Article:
New Border Wall endangers water supply of unique biodiverse wetlands
First published in the Santa Fe New Mexican, August 15, 2020
By Astrid Galvan, The Associated Press
A report by the Fish and Wildlife Service that was obtained by Defenders of Wildlife, another conservation group that opposes border wall construction, shows that contractors withdrew millions of gallons of water from a well located 1.5 miles from the San Bernardino National Wildlife Refuge, resulting in lower water levels within the refuge and even some empty ponds.
Customs and Border Protection did not respond to questions about the issue sent by the Associated Press.
Randy Serraglio, the Southwest conservation advocate for the Center for Biological Diversity, said Customs and Border Protection ignoring concerns by Fish and Wildlife shows that it’s a “rogue agency.”
“They operate outside the law with no regard for other federal agencies and public lands and natural resources and the national heritage of this country,” Serraglio said. “It’s the only thing they care about, is the wall.”
Dozens of records obtained by the Center for Biological Diversity, which has sued to stop border wall construction, show months of warning from the U.S. Fish and Wildlife employees in charge of the refuge that went largely ignored.
The agency pleaded with US Customs and Border Protection to refrain from drilling groundwater from any wells within a 5-mile radius of the refuge, using a 2003 study showing that doing so would be detrimental to the water supply.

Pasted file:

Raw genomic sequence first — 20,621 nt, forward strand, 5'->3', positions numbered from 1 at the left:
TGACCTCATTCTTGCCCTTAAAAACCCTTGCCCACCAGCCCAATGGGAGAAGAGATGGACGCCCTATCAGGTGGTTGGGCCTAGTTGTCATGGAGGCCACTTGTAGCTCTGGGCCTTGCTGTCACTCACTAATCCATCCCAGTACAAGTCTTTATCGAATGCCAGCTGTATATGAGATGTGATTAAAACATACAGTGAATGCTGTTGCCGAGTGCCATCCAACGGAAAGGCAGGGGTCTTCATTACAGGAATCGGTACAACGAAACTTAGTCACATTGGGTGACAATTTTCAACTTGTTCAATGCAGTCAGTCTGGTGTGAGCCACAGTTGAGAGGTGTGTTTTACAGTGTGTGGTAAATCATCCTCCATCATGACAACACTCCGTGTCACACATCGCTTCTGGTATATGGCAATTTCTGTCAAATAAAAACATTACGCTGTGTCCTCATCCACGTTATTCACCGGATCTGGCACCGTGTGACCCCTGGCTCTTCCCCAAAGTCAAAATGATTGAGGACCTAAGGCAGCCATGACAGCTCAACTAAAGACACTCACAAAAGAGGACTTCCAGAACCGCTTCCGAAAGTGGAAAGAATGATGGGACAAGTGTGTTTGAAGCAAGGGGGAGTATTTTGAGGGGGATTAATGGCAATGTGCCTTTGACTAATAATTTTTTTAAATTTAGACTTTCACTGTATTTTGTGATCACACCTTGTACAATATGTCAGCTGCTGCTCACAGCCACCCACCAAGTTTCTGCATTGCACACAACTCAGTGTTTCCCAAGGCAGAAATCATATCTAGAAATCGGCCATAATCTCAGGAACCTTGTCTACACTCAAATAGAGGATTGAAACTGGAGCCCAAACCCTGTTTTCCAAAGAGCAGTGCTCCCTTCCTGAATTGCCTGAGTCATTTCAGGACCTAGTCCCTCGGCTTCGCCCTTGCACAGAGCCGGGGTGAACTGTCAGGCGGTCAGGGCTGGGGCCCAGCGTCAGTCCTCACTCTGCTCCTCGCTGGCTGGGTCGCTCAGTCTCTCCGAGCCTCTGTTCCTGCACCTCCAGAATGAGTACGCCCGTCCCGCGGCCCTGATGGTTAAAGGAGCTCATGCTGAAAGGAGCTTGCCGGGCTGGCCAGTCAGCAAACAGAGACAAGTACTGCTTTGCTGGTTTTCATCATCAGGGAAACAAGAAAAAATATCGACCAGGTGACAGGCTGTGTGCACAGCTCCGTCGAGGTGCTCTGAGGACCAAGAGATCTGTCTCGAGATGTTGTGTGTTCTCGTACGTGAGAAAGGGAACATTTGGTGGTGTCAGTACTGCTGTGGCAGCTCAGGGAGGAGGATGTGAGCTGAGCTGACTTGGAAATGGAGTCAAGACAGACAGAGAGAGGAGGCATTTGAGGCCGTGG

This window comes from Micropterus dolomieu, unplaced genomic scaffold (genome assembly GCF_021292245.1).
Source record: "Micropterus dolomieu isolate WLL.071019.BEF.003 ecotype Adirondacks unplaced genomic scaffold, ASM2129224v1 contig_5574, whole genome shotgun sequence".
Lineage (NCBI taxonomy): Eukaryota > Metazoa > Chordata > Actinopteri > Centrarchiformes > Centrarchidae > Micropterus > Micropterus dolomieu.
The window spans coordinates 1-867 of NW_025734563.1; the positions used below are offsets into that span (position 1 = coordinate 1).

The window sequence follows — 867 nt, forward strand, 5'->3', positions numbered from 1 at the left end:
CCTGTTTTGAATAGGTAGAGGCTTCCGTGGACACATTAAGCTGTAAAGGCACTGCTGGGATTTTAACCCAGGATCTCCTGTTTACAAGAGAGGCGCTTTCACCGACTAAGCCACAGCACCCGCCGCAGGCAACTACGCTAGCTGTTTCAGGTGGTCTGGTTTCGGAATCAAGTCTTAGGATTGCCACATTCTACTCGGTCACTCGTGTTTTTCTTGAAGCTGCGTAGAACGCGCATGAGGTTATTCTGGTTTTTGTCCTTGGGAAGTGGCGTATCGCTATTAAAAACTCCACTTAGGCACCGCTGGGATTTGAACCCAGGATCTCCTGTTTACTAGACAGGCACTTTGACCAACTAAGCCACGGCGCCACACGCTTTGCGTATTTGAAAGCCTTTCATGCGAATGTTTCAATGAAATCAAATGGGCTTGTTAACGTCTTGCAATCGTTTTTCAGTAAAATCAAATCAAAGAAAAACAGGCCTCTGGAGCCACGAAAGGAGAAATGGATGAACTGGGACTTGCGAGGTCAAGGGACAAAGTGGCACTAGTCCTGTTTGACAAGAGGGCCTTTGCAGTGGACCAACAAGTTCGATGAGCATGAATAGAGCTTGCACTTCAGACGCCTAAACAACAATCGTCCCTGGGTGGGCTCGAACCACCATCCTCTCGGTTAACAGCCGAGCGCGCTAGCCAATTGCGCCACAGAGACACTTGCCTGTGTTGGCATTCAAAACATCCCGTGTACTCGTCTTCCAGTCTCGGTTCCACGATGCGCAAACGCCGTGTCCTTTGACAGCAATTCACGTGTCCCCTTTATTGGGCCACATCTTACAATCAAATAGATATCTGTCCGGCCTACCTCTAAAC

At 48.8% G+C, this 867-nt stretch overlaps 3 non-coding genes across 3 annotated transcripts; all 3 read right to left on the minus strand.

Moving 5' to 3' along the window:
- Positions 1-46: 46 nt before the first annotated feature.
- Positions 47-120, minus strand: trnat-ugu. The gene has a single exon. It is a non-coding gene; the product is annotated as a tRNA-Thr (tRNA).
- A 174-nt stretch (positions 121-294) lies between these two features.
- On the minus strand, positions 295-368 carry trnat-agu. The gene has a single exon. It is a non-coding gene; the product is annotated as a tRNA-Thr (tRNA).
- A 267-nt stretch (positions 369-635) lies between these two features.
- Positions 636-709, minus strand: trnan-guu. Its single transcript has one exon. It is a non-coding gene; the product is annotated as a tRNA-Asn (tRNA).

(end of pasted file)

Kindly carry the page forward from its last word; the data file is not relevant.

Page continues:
It did so anyway.
The San Bernardino National Wildlife Refuge was established in 1982 to protect the rare wetlands in the middle of the desert that is home to a variety of wildlife, including several species of fish that are protected by the Endangered Species Act.
Sitting on over 2,300 acres on the U.S.-Mexico border in southeastern Arizona, close to New Mexico, the refuge is home to hummingbirds, 75 species of butterflies, bats and, most importantly, to fish native to Rio Yaqui, which the refuge was set up to protect.
“It’s a pretty magical place,” said Serraglio. “The analogy is an oasis, really. That’s why the water withdrawals are so damaging.”
The refuge itself is supposed to be protected under environmental laws, but the government has waived those in the name of border security.